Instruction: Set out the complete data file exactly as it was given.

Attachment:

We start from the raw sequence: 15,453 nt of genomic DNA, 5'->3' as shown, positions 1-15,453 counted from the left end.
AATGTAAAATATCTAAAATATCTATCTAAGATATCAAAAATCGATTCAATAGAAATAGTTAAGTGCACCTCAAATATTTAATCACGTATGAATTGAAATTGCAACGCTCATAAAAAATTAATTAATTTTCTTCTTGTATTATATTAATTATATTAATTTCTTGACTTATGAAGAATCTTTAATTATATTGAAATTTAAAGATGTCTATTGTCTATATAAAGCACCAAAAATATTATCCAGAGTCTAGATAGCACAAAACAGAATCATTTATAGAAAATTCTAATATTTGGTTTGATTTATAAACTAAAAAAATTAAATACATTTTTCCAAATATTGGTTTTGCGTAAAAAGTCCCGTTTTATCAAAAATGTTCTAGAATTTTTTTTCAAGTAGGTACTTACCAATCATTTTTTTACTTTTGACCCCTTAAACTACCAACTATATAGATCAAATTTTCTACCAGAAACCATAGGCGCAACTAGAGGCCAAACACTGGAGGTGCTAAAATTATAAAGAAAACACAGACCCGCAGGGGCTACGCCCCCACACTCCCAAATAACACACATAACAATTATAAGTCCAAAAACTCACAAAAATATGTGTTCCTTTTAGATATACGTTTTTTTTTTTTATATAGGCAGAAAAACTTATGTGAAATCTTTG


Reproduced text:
We start from the raw sequence: 15,453 nt of genomic DNA, 5'->3' as shown, positions 1-15,453 counted from the left end.
AATGTAAAATATCTAAAATATCTATCTAAGATATCAAAAATCGATTCAATAGAAATAGTTAAGTGCACCTCAAATATTTAATCACGTATGAATTGAAATTGCAACGCTCATAAAAAATTAATTAATTTTCTTCTTGTATTATATTAATTATATTAATTTCTTGACTTATGAAGAATCTTTAATTATATTGAAATTTAAAGATGTCTATTGTCTATATAAAGCACCAAAAATATTATCCAGAGTCTAGATAGCACAAAACAGAATCATTTATAGAAAATTCTAATATTTGGTTTGATTTATAAACTAAAAAAATTAAATACATTTTTCCAAATATTGGTTTTGCGTAAAAAGTCCCGTTTTATCAAAAATGTTCTAGAATTTTTTTTCAAGTAGGTACTTACCAATCATTTTTTTACTTTTGACCCCTTAAACTACCAACTATATAGATCAAATTTTCTACCAGAAACCATAGGCGCAACTAGAGGCCAAACACTGGAGGTGCTAAAATTATAAAGAAAACACAGACCCGCAGGGGCTACGCCCCCACACTCCCAAATAACACACATAACAATTATAAGTCCAAAAACTCACAAAAATATGTGTTCCTTTTAGATATACGTTTTTTTTTTTTATATAGGCAGAAAAACTTATGTGAAATCTTTG